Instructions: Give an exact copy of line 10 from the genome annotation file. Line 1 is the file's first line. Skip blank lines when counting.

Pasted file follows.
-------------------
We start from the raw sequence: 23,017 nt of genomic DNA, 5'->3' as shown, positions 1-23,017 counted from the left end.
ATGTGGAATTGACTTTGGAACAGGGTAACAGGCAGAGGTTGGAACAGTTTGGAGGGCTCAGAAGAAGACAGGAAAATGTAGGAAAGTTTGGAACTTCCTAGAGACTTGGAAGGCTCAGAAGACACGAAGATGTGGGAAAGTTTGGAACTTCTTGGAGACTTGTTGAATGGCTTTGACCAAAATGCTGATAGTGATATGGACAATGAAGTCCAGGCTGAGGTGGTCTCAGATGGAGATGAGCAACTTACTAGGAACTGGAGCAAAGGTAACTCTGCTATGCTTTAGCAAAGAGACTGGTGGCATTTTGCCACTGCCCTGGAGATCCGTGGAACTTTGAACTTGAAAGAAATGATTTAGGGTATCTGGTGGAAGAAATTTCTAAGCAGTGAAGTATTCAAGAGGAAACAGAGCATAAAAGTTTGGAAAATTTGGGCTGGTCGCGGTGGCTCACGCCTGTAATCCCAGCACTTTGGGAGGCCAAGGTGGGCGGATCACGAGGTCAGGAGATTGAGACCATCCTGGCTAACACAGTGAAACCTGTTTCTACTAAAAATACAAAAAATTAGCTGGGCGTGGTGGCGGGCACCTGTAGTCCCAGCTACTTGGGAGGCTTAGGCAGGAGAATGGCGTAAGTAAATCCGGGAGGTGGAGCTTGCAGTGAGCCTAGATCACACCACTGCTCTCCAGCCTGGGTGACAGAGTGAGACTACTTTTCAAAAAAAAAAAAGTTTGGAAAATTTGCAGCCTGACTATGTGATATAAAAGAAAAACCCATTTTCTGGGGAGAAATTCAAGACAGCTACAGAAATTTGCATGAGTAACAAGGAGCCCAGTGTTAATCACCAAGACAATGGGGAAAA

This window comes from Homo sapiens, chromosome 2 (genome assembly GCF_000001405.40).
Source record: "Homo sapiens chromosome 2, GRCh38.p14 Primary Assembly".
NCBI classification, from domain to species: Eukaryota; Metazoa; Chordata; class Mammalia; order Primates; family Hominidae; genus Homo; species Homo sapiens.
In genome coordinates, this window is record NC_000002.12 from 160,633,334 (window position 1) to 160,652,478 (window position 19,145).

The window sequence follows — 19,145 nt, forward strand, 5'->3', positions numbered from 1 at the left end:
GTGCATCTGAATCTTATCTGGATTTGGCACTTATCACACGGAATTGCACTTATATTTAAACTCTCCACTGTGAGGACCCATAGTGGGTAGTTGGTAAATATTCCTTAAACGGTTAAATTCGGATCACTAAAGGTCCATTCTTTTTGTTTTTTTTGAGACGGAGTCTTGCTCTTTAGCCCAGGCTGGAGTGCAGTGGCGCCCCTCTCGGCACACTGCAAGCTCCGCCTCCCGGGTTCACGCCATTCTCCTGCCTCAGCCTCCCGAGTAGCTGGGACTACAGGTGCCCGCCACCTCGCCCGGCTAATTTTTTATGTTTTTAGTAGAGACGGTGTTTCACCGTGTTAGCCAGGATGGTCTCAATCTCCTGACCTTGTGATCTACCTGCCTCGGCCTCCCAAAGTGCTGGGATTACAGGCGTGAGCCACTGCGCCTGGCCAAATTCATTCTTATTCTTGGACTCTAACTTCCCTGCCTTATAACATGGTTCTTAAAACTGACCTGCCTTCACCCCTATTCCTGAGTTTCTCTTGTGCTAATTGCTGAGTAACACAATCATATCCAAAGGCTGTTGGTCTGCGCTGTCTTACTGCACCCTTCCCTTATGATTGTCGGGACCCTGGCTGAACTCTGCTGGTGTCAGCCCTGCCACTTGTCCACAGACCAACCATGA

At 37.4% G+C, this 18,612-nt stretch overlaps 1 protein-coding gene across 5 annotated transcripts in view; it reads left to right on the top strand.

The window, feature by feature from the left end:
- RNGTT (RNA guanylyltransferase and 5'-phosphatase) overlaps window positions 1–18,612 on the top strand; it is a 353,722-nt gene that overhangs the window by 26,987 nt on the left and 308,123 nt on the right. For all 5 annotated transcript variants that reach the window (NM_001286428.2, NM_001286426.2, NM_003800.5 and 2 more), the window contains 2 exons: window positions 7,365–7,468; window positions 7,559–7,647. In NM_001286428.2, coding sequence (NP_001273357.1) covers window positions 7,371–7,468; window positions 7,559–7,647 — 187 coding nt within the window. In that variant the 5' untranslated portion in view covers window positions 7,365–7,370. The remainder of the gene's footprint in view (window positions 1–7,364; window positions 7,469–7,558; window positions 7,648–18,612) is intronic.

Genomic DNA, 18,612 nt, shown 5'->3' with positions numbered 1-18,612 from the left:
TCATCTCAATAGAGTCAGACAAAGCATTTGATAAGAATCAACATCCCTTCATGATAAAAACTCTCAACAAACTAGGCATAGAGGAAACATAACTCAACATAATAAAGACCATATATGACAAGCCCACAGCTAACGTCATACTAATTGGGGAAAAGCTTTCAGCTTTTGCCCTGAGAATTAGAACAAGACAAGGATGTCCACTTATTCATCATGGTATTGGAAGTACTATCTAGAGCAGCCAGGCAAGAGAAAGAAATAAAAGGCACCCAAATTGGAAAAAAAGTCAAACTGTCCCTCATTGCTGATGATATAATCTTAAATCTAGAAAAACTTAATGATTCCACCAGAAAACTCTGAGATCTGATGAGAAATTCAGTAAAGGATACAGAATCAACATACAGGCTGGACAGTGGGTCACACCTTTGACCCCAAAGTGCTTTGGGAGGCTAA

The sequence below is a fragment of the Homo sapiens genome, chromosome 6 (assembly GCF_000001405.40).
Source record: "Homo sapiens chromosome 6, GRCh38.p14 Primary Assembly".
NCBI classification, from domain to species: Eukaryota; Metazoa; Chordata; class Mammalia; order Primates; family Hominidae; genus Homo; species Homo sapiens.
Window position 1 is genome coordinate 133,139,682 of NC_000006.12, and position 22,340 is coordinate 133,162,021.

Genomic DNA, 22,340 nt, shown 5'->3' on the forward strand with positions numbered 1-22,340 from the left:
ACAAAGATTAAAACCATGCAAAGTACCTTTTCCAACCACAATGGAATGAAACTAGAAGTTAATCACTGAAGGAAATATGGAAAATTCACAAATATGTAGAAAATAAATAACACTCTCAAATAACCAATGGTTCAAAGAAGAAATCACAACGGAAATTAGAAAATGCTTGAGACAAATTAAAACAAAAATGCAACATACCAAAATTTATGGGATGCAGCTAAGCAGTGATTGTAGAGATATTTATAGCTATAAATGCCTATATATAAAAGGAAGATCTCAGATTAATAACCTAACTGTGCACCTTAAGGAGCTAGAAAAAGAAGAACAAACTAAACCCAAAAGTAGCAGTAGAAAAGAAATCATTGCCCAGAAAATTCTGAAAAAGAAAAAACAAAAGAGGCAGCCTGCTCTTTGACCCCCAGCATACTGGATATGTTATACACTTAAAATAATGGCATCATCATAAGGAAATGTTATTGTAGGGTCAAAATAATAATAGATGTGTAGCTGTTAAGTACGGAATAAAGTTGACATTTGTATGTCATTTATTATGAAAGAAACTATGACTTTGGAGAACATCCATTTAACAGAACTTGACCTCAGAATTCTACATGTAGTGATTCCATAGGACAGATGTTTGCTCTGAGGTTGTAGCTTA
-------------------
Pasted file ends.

The window, feature by feature from the left end: